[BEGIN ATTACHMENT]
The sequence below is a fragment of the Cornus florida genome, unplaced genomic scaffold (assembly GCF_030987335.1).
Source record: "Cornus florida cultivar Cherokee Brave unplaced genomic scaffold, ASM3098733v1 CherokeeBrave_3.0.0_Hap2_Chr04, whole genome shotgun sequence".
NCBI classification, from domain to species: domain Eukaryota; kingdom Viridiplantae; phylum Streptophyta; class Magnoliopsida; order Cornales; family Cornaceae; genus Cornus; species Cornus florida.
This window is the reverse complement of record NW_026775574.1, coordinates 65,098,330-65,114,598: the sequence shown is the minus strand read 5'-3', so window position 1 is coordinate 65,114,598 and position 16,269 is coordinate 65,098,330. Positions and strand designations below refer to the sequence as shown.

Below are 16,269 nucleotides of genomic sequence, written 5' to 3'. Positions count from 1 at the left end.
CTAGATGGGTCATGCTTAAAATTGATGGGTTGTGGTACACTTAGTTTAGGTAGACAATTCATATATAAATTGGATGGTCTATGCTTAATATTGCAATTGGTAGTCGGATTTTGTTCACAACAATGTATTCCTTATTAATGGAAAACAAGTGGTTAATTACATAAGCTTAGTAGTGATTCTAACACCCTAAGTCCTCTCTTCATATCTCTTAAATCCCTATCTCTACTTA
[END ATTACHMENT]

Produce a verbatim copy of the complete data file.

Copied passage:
The sequence below is a fragment of the Cornus florida genome, unplaced genomic scaffold (assembly GCF_030987335.1).
Source record: "Cornus florida cultivar Cherokee Brave unplaced genomic scaffold, ASM3098733v1 CherokeeBrave_3.0.0_Hap2_Chr04, whole genome shotgun sequence".
NCBI classification, from domain to species: domain Eukaryota; kingdom Viridiplantae; phylum Streptophyta; class Magnoliopsida; order Cornales; family Cornaceae; genus Cornus; species Cornus florida.
This window is the reverse complement of record NW_026775574.1, coordinates 65,098,330-65,114,598: the sequence shown is the minus strand read 5'-3', so window position 1 is coordinate 65,114,598 and position 16,269 is coordinate 65,098,330. Positions and strand designations below refer to the sequence as shown.

Below are 16,269 nucleotides of genomic sequence, written 5' to 3'. Positions count from 1 at the left end.
CTAGATGGGTCATGCTTAAAATTGATGGGTTGTGGTACACTTAGTTTAGGTAGACAATTCATATATAAATTGGATGGTCTATGCTTAATATTGCAATTGGTAGTCGGATTTTGTTCACAACAATGTATTCCTTATTAATGGAAAACAAGTGGTTAATTACATAAGCTTAGTAGTGATTCTAACACCCTAAGTCCTCTCTTCATATCTCTTAAATCCCTATCTCTACTTA